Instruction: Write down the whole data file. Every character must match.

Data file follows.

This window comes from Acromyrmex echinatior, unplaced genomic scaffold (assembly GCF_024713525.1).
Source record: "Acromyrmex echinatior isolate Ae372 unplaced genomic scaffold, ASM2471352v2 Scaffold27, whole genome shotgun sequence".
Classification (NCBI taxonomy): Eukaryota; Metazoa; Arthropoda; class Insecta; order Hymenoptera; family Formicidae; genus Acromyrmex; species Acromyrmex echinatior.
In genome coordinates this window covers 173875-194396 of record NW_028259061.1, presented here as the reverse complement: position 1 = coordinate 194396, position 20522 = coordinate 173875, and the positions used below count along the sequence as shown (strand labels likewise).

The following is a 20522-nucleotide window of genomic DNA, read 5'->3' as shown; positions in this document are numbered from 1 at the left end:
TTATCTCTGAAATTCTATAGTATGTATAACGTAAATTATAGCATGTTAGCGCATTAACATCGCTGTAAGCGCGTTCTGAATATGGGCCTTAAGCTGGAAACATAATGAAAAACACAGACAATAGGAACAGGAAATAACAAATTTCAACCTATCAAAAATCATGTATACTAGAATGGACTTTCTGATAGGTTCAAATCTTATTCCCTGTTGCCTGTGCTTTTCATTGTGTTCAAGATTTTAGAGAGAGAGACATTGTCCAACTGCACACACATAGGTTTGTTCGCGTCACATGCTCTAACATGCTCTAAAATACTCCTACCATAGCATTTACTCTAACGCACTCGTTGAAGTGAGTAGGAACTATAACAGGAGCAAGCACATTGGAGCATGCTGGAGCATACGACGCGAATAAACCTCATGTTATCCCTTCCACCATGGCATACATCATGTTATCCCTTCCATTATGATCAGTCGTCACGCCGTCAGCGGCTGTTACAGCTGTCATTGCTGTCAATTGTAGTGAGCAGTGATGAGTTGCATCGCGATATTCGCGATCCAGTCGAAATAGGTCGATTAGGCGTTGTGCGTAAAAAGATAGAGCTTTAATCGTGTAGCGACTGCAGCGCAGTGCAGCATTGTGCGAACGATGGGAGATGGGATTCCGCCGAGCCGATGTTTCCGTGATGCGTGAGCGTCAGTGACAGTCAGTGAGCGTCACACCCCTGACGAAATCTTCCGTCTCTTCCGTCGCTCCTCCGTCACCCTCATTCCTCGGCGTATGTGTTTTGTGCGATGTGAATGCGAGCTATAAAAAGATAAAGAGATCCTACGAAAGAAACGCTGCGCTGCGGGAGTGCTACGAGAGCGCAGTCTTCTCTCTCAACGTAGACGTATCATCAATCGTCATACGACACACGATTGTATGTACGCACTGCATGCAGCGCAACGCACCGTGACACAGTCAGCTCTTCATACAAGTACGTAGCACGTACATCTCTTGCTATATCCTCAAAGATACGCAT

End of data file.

This window comes from Acromyrmex echinatior, unplaced genomic scaffold (assembly GCF_024713525.1).
Source record: "Acromyrmex echinatior isolate Ae372 unplaced genomic scaffold, ASM2471352v2 Scaffold27, whole genome shotgun sequence".
Classification (NCBI taxonomy): Eukaryota; Metazoa; Arthropoda; class Insecta; order Hymenoptera; family Formicidae; genus Acromyrmex; species Acromyrmex echinatior.
In genome coordinates this window covers 173875-194396 of record NW_028259061.1, presented here as the reverse complement: position 1 = coordinate 194396, position 20522 = coordinate 173875, and the positions used below count along the sequence as shown (strand labels likewise).

The following is a 20522-nucleotide window of genomic DNA, read 5'->3' as shown; positions in this document are numbered from 1 at the left end:
TTATCTCTGAAATTCTATAGTATGTATAACGTAAATTATAGCATGTTAGCGCATTAACATCGCTGTAAGCGCGTTCTGAATATGGGCCTTAAGCTGGAAACATAATGAAAAACACAGACAATAGGAACAGGAAATAACAAATTTCAACCTATCAAAAATCATGTATACTAGAATGGACTTTCTGATAGGTTCAAATCTTATTCCCTGTTGCCTGTGCTTTTCATTGTGTTCAAGATTTTAGAGAGAGAGACATTGTCCAACTGCACACACATAGGTTTGTTCGCGTCACATGCTCTAACATGCTCTAAAATACTCCTACCATAGCATTTACTCTAACGCACTCGTTGAAGTGAGTAGGAACTATAACAGGAGCAAGCACATTGGAGCATGCTGGAGCATACGACGCGAATAAACCTCATGTTATCCCTTCCACCATGGCATACATCATGTTATCCCTTCCATTATGATCAGTCGTCACGCCGTCAGCGGCTGTTACAGCTGTCATTGCTGTCAATTGTAGTGAGCAGTGATGAGTTGCATCGCGATATTCGCGATCCAGTCGAAATAGGTCGATTAGGCGTTGTGCGTAAAAAGATAGAGCTTTAATCGTGTAGCGACTGCAGCGCAGTGCAGCATTGTGCGAACGATGGGAGATGGGATTCCGCCGAGCCGATGTTTCCGTGATGCGTGAGCGTCAGTGACAGTCAGTGAGCGTCACACCCCTGACGAAATCTTCCGTCTCTTCCGTCGCTCCTCCGTCACCCTCATTCCTCGGCGTATGTGTTTTGTGCGATGTGAATGCGAGCTATAAAAAGATAAAGAGATCCTACGAAAGAAACGCTGCGCTGCGGGAGTGCTACGAGAGCGCAGTCTTCTCTCTCAACGTAGACGTATCATCAATCGTCATACGACACACGATTGTATGTACGCACTGCATGCAGCGCAACGCACCGTGACACAGTCAGCTCTTCATACAAGTACGTAGCACGTACATCTCTTGCTATATCCTCAAAGATACGCAT